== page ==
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Reefer Madness and the War on Drugs

History professor Isaac Campos-Costero presented his research on the history of cannabis in North America at the American Historical Association annual meeting.

Date: 2/22/2010
By: Kim Burdett
Phone: (513) 556-8577
Assistant Professor Isaac Campos-Costero has spent his few short years in the Department of History at the University of Cincinnati studying the history of Latin American drug trade. In January, he presented “Cannabis, Commodity Chains, and the Origins of the War on Drugs in North America” at the American Historical Association’s annual meeting.

Tell us a bit about your research.
My research investigates the history of cannabis (marijuana) in Mexico from its introduction there in the 16th century down to its prohibition on a national scale in 1920. In the process my work looks at the origins of the war on drugs in Mexico and, in some ways, in North America as a whole.

Isaac Campos-Costero.
'I think future generations will one day look back on (the war on drugs) with horror much like we today look back on segregation,' says Isaac Campos-Costero, a history professor with a research interest in the Latin American drug trade.

What were some key findings you presented at the American Historical Association (AHA) annual meeting?
At the AHA I presented my work on the origins of what we might call the “reefer madness” idea in the United States. That is, the idea that marijuana causes a kind of furious and violent madness in its users and leads to terrible crimes. This was a notion that was widespread in the 1930s in the United States and helped inspire marijuana’s prohibition in this country in 1937, thus elevating marijuana to its current position as one of the “big three” drugs (along with the opiates and cocaine) of 20th, and now 21st century, drug wars. At the AHA I demonstrated that, contrary to popular and scholarly belief, these ideas largely originated in Mexico. Thus Mexico played a key role in the origins of the War on Drugs in the U.S.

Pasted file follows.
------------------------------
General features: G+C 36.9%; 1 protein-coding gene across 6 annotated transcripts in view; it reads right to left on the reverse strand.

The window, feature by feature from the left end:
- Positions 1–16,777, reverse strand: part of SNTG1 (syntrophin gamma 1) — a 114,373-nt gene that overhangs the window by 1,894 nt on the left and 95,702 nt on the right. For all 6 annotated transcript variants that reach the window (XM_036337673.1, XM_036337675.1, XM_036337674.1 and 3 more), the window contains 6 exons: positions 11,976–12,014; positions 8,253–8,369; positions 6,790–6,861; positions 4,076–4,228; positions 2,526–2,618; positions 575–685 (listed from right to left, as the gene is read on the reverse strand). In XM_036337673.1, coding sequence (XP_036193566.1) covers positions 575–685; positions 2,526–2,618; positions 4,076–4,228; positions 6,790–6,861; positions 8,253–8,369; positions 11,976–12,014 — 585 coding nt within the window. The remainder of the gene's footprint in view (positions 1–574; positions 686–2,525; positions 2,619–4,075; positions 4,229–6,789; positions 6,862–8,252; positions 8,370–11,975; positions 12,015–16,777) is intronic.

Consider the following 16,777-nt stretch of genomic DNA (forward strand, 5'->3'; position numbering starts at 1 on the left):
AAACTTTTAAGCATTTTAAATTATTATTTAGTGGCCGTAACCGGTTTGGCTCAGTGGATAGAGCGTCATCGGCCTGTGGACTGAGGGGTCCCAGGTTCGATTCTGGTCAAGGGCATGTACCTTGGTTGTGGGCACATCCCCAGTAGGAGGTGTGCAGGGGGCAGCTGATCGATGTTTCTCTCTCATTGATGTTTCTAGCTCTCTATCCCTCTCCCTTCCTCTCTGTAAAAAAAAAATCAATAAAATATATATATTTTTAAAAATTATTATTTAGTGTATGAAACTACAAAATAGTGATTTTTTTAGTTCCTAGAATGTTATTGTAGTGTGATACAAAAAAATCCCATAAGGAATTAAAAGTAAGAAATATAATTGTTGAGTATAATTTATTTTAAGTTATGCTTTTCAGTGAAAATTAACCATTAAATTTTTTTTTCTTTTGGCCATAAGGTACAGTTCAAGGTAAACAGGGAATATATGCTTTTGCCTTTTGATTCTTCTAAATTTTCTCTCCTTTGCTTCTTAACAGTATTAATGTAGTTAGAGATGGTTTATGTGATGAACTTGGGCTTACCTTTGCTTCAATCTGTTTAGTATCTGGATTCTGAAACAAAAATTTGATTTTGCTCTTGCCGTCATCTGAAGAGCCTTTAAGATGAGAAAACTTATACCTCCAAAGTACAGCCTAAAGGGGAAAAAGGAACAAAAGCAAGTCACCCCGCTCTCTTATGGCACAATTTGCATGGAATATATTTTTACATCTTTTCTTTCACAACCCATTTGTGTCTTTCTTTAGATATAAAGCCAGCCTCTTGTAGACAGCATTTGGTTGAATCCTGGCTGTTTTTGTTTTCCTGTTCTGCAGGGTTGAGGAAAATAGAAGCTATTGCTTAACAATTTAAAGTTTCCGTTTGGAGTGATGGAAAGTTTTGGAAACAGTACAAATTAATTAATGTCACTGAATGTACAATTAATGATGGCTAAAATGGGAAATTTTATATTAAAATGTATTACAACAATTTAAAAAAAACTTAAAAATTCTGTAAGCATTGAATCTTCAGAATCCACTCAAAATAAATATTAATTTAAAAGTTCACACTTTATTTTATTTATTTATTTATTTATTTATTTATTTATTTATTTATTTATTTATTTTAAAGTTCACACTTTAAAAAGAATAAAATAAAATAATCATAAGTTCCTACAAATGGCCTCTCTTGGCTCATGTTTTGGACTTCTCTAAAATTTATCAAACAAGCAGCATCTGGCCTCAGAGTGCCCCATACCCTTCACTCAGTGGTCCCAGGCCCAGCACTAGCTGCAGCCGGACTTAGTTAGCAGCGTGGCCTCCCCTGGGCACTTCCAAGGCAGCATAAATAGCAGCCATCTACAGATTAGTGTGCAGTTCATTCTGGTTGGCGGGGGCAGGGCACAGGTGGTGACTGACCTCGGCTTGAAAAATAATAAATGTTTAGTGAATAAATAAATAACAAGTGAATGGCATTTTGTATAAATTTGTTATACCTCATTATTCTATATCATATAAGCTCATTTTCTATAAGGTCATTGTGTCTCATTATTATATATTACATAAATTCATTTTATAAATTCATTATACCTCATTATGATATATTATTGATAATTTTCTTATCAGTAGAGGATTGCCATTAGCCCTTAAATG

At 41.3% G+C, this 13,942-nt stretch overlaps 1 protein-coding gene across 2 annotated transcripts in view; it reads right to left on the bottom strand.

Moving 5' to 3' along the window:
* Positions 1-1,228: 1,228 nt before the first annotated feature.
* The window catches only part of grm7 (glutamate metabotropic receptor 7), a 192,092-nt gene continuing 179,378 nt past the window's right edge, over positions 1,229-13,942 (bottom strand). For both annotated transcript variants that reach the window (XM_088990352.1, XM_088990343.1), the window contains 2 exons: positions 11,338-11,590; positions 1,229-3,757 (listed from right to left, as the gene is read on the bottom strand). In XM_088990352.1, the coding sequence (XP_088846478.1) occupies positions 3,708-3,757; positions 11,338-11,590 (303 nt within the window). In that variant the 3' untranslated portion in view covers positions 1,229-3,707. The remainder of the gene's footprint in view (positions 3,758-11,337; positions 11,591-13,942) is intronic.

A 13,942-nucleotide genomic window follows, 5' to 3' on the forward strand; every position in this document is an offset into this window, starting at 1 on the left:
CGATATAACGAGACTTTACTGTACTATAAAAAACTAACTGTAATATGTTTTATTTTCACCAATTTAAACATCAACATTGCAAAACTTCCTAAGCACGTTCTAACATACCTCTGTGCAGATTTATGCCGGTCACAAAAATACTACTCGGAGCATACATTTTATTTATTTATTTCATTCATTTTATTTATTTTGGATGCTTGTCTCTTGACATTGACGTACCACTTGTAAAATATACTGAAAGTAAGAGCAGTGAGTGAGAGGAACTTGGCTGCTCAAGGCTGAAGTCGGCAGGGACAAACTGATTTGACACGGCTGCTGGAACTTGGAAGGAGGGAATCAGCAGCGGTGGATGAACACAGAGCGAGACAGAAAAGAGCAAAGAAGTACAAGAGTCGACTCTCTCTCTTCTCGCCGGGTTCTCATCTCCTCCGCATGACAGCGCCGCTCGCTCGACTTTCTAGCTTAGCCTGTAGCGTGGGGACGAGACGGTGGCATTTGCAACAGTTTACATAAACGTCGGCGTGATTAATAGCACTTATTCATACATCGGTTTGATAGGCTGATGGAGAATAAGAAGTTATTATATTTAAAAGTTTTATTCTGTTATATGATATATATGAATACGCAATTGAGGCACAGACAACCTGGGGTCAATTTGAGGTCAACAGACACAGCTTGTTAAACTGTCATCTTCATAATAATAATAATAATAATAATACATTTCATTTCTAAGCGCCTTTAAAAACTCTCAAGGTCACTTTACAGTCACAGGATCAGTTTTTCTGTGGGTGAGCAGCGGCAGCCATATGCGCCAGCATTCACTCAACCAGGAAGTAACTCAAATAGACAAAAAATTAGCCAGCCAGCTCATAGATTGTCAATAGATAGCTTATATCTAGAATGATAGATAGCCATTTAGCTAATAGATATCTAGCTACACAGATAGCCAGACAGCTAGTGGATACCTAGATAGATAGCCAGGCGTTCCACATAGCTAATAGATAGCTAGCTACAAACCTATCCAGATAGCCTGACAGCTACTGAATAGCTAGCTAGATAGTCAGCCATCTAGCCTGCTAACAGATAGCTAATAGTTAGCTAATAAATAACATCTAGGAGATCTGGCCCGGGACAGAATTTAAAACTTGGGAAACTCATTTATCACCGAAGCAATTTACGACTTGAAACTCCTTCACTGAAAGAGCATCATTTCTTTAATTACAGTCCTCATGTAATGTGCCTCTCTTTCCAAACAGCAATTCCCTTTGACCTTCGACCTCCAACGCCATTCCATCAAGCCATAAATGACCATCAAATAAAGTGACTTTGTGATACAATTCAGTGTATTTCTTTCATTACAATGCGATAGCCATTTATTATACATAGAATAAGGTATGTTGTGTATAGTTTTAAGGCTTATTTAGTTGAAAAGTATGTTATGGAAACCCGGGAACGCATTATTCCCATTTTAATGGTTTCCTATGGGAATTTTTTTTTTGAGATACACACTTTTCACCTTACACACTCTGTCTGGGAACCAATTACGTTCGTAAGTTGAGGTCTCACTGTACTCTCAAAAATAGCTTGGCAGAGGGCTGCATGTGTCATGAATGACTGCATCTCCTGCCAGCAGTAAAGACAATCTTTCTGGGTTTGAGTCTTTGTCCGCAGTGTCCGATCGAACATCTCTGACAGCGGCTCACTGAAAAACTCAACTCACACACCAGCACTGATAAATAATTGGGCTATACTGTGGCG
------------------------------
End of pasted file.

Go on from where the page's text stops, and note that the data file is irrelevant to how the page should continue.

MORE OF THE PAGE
What got you interested in studying the history of marijuana?
Well it’s simply a fascinating and absurdly understudied subject that has been of critical importance to the shape and character of modern drug wars in North America. It’s arguably the most important drug among the “big three,” supposedly providing the lion’s share of profits for today’s drug gangs in Mexico. And it of course is a fascinating subject as a component of the “culture wars” in the U.S. since the 1960s. So marijuana’s early history and the development of ideas and policy related to it are important and fascinating matters that deserve further study.

Were you surprised by any information you uncovered about the origins of reefer madness in the United States?
I don’t think I was really surprised. The findings certainly go against the grain, but that isn’t so surprising given that earlier theories on this phenomenon in the U.S. did not have the benefit of any original research on the subject in Mexico.  

Why is it important we study the history of drugs?

There are too many reasons to count but I suppose we could just settle on the remarkable fact that the war on drugs, a policy that causes much more harm than good, and whose structure and dynamics essentially doom it to failure, nevertheless marches forward with widespread support from legislators and their constituents in this country. I think future generations will one day look back on these policies with horror much like we today look back on segregation. They’ll wonder, “What were they thinking?” And of course the answer is that most people aren’t doing much thinking about this. But if you become at all informed about the costs of fighting the war on drugs, whether from an economic, political, environmental, or human rights perspective, it’s hard to believe that we allow these policies to continue. So it’s worth studying drugs to try and figure out how we got here and why we can’t seem to get out.

What are you working on next?
My next work will be on drug users and policy in Mexico City during the 1930s. After that I’m considering embarking on an international history of the war on drugs in the Americas beginning after World War II.

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